In May 1996, students and faculty at the University of Wisconsin at Madison did find out what was in the text of a sponsorship deal their administration was about to sign with Reebok —and they didn't like what they discovered. The deal contained a "nondisparagement" clause that prohibited members of the university community from criticizing the athletic gear company. The clause stated: "During and for a reasonable time after the term, the University will not issue any official statement that disparages Reebok. Additionally, the University will promptly take all reasonable steps necessary to address any remark by any University employee, agent or representative, including a Coach, that disparages Reebok, Reebok's products or the advertising agency or others connected with Reebok." Reebok agreed to nix the demand after students and faculty members launched an educational campaign about the company's patchy record on labour rights in Southeast Asia. What was exceptional about the Wisconsin clause is that the university community found out about it before the deal was signed. This has not been the case at other universities where athletic departments have quietly entered into multimillion-dollar deals that contained similar gag orders. The University of Kentucky's deal with Nike, for instance, has a clause that states that the company has the right to terminate the five-year $25 million contract if the "University disparages the Nike brand... or takes any other action inconsistent with the endorsement of Nike products." Nike denies that its motivation is to stifle campus critics.
Regardless of the intentions when the deals are inked, the fact is that campus expression is often stifled when it conflicts with the interests of a corporate sponsor. For example, at Kent State University —one of the U.S. campuses at which Coca-Cola has exclusive vending rights — members of the Amnesty International chapter advocated a boycott of the soft drink because Coca-Cola did business with the since-ousted Nigerian dictatorship. In April 1998, the activists made a routine application to their student council for funding to bring in a human-rights speaker from the Free Nigeria Movement. "Is he going to speak negatively about Coca-Cola?" a council member asked. "Because Coca-Cola does a lot of positive things on our campus like helping organizations and sports." The representatives from Amnesty replied that the speaker would indeed have some negative comments to make about the company's involvement in Nigeria and funding for the event was denied.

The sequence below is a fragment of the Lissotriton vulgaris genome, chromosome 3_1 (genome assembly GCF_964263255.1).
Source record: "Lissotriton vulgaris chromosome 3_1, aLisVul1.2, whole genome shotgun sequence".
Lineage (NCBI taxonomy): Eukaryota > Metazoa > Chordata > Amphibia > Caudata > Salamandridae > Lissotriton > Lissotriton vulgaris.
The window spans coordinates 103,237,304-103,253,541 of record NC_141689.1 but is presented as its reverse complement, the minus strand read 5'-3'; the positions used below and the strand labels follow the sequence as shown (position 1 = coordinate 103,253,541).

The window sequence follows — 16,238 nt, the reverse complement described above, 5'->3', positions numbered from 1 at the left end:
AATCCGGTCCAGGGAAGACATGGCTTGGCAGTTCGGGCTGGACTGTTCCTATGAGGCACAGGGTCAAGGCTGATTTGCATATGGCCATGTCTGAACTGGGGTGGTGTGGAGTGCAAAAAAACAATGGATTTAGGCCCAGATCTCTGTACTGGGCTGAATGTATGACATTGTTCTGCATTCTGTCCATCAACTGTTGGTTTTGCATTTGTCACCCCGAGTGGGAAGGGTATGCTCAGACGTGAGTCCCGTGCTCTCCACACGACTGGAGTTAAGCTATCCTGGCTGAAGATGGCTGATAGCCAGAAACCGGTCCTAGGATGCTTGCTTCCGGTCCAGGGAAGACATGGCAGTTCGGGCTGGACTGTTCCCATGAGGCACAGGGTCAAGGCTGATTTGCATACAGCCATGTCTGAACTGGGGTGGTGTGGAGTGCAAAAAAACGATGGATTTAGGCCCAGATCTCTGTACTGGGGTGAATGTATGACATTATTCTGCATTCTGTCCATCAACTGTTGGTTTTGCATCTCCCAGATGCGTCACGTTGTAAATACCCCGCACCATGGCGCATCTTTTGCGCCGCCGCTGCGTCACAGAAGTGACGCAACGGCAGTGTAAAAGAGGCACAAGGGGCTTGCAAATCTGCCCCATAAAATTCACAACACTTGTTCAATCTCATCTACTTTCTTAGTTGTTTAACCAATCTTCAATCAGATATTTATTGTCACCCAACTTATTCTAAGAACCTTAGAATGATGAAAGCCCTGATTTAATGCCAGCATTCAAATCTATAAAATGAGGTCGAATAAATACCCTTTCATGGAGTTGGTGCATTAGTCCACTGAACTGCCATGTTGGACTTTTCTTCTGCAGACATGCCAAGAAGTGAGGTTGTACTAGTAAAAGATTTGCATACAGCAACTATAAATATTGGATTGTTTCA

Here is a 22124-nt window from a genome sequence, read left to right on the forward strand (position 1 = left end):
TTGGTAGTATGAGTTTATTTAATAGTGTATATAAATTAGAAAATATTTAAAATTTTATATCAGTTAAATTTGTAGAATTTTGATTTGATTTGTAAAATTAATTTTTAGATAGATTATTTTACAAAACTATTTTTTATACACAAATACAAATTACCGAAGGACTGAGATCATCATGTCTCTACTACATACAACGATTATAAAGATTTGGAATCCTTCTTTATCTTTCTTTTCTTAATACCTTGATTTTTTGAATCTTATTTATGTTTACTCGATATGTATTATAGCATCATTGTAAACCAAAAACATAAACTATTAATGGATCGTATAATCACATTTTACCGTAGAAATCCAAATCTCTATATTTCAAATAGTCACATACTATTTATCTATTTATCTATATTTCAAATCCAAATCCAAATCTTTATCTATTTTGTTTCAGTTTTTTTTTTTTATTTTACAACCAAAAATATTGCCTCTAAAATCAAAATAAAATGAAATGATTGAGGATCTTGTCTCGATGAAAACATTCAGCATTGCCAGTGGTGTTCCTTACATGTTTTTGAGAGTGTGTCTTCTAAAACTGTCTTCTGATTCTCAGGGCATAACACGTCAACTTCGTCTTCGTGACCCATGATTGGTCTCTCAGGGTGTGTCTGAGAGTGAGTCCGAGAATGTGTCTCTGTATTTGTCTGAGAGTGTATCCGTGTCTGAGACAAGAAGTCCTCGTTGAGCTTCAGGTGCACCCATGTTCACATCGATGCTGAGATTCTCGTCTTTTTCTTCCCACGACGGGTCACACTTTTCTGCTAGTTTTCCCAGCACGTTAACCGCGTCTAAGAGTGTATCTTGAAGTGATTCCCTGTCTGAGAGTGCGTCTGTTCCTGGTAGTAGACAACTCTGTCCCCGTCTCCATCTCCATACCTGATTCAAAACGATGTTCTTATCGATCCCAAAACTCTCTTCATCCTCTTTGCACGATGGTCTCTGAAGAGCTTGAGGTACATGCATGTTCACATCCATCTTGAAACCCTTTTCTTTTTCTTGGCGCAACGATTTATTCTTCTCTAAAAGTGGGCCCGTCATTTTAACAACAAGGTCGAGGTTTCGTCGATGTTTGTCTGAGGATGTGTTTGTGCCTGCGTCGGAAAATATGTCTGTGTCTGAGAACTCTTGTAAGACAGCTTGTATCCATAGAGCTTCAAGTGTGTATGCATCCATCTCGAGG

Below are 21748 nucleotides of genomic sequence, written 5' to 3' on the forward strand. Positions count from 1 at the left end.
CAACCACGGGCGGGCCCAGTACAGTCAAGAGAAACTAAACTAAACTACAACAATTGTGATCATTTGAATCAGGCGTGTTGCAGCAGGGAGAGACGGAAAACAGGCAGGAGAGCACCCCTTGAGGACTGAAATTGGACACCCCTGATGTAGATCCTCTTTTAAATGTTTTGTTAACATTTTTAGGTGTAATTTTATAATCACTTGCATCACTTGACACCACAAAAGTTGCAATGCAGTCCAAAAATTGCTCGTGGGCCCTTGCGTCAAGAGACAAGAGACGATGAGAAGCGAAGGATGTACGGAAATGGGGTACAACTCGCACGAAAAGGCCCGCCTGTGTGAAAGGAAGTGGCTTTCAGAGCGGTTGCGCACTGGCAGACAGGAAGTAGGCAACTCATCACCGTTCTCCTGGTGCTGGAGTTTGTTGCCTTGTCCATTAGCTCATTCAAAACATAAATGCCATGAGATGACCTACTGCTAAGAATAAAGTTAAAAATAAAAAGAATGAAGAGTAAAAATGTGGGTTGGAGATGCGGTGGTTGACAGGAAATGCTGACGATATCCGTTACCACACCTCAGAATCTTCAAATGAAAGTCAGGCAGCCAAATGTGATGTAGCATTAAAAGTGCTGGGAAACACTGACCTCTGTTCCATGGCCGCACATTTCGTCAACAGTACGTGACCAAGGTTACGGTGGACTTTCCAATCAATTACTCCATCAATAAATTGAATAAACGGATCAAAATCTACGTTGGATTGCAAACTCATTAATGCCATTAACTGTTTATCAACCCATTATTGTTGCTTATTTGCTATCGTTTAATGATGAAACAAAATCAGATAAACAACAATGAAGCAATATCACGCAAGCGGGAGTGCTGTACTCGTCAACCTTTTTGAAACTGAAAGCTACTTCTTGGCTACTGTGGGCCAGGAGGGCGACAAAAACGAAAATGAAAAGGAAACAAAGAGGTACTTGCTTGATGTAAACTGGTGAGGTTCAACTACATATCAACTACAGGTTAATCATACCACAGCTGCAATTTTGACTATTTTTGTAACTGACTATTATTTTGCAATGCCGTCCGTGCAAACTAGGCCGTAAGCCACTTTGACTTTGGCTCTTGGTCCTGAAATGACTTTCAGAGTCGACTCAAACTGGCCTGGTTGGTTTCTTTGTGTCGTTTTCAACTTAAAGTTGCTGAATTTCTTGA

My point in bringing this up is that it’s not as though companies can actually have deeply held beliefs. Business is business. Just look at how quickly Target did a 180 on LGBTQ issues after conservatives terrorized store employees over the summer. More than a decade of waving around its annual “Take Pride” collection as evidence of its pro-LGBTQ company beliefs. Now that’s been massively scaled back as anti-LGBTQ sentiment rises.
As companies, Coca-Cola doesn’t care about whether Roe v. Wade was overturned, Nike doesn’t care about gun violence, Starbucks doesn’t have a true belief about the war in the Middle East, and Comcast doesn’t have a belief about whether or not fascism is good or bad. Companies can’t actually believe or care about things. Individuals at those companies can, and they can shape policy and communications decisions, sure. But corporations in and of themselves? No. In the end, most companies’ public statements are business decisions in support of the almighty Brand Image, and nothing more.
It’s easy to get cynical about all of this. And over the past few weeks, the war over public statements has only increased my feelings of cynicism (trust me, I’m trying not to fall into that!). It seems like people have a checklist of points they want made that reaffirm their personal views on an issue. “Did this person condemn Hamas? What about civilians in Gaza? Did they properly contextualize a centuries-old geopolitical dispute in 280 characters, the same way I would have?” It’s exhausting because sometimes it really seems like people are more worried about saying the right things, or at least whatever they think other people will think are the right things, rather than trying to be empathetic.
For me, the trouble with statements is that they often don’t actually state much at all.
That’s it for me this week. As always, thanks so much for reading and subscribing to the newsletter. I’ll be back next week with some more stuff for your inboxes.